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Satanoperca rhynchitis KULLANDER, 2012

January 3rd, 2015 — 4:18pm

Based on current knowledge, it thus remains impossible to deduce whether the group of putative species currently comprising S. jurupari, S. mapiritensis, and S. rhynchitis, plus populations from Amapá and the upper Negro/upper Orinoco region, represent distinct taxa or a single meta-population which can be referred to as S. jurupari sensu lato. Here on SF we include the named species separately, since they continue to be considered valid.

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Satanoperca lilith KULLANDER & FERREIRA, 1988

January 3rd, 2015 — 3:07pm

Despite its extensive natural distribution S. lilith is uncommon in the ornamental trade, where it is sometimes referred to as ‘one-spotted demon fish’ or ‘one spot eartheater’.

It can be distinguished from other members of the genus by possessing a single dark blotch on the flank and a prominent ocellus at the caudal-fin base. Among the named species it is most similar to S. daemon, but that species possesses two blotches on the flank.

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Satanoperca pappaterra (HECKEL, 1840)

Pantanal Eartheater

January 3rd, 2015 — 1:00pm

S. pappaterra is relatively rare in the ornamental trade and much sought after by enthusiasts.

It is easily distinguished from all known congeners by presence of a series of prominent black blotches beneath the dorsal-fin, plus a well-defined dark band extending along the side of the body. In recent genetic analyses its genetic distinctness was strongly supported, with S. jurupari and S. leucosticta its closest relatives.

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Satanoperca mapiritensis (FERNÁNDEZ-YÉPEZ , 1950)

January 2nd, 2015 — 6:50pm

Recent genetic research has revealed there to be a possibility that although S. mapiritensis is genetically distinct from S. leucosticta, it may turn out to be conspecific with S. jurupari and S. rhynchitis. There appears to be no clear genetic separation between these three putative species nor a form known to aquarists as S. sp. ‘Negro-Alto Orinoco’ which replaces S. mapiritensis in the middle and upper Orinoco, Casiquiare Canal, and upper rio Negro.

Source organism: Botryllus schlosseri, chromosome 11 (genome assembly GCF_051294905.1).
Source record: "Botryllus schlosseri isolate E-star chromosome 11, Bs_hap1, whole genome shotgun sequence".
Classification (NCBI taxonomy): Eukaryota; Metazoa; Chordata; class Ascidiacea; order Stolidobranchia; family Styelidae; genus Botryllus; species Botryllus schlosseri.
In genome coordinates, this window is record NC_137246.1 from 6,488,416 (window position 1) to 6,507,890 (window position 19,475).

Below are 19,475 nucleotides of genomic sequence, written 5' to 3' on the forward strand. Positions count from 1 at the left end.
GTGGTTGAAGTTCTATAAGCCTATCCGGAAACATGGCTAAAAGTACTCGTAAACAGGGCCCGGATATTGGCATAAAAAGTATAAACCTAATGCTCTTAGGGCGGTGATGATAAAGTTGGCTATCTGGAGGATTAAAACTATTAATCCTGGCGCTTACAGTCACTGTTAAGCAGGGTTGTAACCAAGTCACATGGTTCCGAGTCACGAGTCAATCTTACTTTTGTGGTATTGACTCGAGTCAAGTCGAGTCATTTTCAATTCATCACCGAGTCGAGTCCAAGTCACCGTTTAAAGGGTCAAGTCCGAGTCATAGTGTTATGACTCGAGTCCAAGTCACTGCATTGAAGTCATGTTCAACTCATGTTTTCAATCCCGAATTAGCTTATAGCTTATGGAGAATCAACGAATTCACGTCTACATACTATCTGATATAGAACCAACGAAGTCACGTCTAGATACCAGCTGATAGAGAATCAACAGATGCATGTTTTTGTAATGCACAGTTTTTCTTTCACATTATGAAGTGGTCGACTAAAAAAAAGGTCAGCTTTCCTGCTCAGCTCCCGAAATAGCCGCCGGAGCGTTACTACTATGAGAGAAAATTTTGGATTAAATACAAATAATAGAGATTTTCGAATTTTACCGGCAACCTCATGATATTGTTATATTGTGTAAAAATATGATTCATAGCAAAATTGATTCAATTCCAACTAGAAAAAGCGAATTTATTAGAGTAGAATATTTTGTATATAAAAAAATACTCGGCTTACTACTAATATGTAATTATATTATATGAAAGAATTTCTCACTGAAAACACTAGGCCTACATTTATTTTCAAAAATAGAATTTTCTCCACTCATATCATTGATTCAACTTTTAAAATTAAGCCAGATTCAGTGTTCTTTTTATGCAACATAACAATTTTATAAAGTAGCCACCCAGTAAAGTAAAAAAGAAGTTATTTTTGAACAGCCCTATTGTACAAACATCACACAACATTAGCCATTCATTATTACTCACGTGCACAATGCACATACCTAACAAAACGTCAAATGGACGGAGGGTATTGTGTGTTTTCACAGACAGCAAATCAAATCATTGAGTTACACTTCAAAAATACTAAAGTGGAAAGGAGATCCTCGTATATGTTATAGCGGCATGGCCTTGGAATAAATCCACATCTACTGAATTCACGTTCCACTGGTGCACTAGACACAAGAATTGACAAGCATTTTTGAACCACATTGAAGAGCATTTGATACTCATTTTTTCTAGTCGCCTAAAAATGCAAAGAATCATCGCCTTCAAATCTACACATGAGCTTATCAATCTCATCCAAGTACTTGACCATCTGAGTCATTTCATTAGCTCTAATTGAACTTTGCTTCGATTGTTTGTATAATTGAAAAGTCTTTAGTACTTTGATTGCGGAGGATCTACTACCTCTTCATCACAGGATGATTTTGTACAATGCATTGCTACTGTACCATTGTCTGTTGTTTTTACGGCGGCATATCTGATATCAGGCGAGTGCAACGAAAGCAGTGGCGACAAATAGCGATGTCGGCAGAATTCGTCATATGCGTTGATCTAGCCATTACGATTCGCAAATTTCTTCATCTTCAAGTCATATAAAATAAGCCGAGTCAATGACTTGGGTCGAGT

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Pseudosphromenus cupanus (CUVIER, 1831)

Spiketail Paradisefish

February 23rd, 2014 — 5:02pm

This species is most easily told apart from its only congener P. dayi by lacking (vs. possessing) two dark, irregular lateral stripes on the head and body, and a shorter caudal-fin in males.

The results of phylogenetic analyses by Rüber et al. (2006) suggest that Pseudosphromenus is most closely-related to Malpulutta in an evolutionary sense.

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Channa melasoma (BLEEKER, 1851)

Black Snakehead

January 2nd, 2014 — 7:34pm

This species can be told apart from the similar-looking congener C. baramensis (once considered synonymous with C. melasoma) by absence (vs. presence) of a black spot in the centre of numerous body scales and absence (vs. presence in specimens larger than 120 mm SL) of a barred caudal-fin pattern.

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Channa marulioides (BLEEKER, 1851)

Emperor Snakehead

January 1st, 2014 — 5:31pm

This species is often confused with the nominal congeners C. marulius (Hamilton, 1822) and C. melanoptera (Bleeker, 1855) with all three presenting taxonomic problems.

For example, C. marulioides exhibits a number of variations in colour pattern depending on collection locality with the most common possessing a brownish base colour with a series of dark, chevron-like markings along each flank and some scales margined posteriorly in white.

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Channa maculata (LACEPÈDE, 1801)

Blotched Snakehead

January 1st, 2014 — 4:15pm

This species is frequently confused with C. argus but can be distinguished by the following characters: dorsal-fin rays 38-45 (vs. 47-50 in C. argus); anal fin rays 26-29 (vs. 31-36); lateral line scales 50-56 (vs. 60-66); 2-3 rounded blotches on caudal peduncle (vs. no blotches on caudal peduncle).

It is widely-distributed in Pacific coastal drainages of southeastern China (e.g. the Yangtze, Minjiang, Hangjiang River, and Pearl (Nanjiu…

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Channa marulius (HAMILTON, 1822)

Bullseye Snakehead

January 1st, 2014 — 3:15pm

This species is also referred to as ‘giant’, ‘great’, ‘cobra’, or ‘Indian’ snakehead.

Although currently-considered to be distributed throughout much of southern Asia it is widely-accepted to represent a complex of related species in need of additional research.

A number of geographical variants exhibiting diffe…

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Dario urops BRITZ, ALI & PHILIP , 2012

November 2nd, 2013 — 12:54am

This species has not yet entered the aquarium trade but is maintained by a handful of private collectors.

Though described in 2012 it was in fact first collected in the latter half of the 19th century with Day (1875-1878) having mentioned the presence of Badis dario in ‘Wynaad’ and its occurrence “along the Western Ghats” (the chain of mountains in southwestern India).

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